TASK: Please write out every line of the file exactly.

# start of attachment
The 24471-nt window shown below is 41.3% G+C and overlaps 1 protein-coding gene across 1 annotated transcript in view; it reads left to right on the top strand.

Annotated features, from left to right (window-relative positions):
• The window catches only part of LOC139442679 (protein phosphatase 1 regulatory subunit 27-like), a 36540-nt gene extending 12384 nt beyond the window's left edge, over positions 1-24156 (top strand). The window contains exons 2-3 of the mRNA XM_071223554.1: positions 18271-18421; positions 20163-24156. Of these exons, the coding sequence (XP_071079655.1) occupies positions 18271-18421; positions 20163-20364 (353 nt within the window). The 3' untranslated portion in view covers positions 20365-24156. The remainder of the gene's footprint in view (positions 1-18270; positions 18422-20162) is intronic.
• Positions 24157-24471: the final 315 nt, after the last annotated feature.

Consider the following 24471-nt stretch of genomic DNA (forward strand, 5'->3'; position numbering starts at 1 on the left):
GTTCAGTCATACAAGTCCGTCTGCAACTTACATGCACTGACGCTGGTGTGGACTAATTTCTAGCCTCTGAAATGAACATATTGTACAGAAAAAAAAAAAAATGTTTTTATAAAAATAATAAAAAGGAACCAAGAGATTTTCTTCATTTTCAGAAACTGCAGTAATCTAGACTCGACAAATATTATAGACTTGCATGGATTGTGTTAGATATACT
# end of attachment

The 24471-nt window shown below is 41.3% G+C and overlaps 1 protein-coding gene across 1 annotated transcript in view; it reads left to right on the top strand.

Annotated features, from left to right (window-relative positions):
• The window catches only part of LOC139442679 (protein phosphatase 1 regulatory subunit 27-like), a 36540-nt gene extending 12384 nt beyond the window's left edge, over positions 1-24156 (top strand). The window contains exons 2-3 of the mRNA XM_071223554.1: positions 18271-18421; positions 20163-24156. Of these exons, the coding sequence (XP_071079655.1) occupies positions 18271-18421; positions 20163-20364 (353 nt within the window). The 3' untranslated portion in view covers positions 20365-24156. The remainder of the gene's footprint in view (positions 1-18270; positions 18422-20162) is intronic.
• Positions 24157-24471: the final 315 nt, after the last annotated feature.

Consider the following 24471-nt stretch of genomic DNA (forward strand, 5'->3'; position numbering starts at 1 on the left):
GTTCAGTCATACAAGTCCGTCTGCAACTTACATGCACTGACGCTGGTGTGGACTAATTTCTAGCCTCTGAAATGAACATATTGTACAGAAAAAAAAAAAAATGTTTTTATAAAAATAATAAAAAGGAACCAAGAGATTTTCTTCATTTTCAGAAACTGCAGTAATCTAGACTCGACAAATATTATAGACTTGCATGGATTGTGTTAGATATACT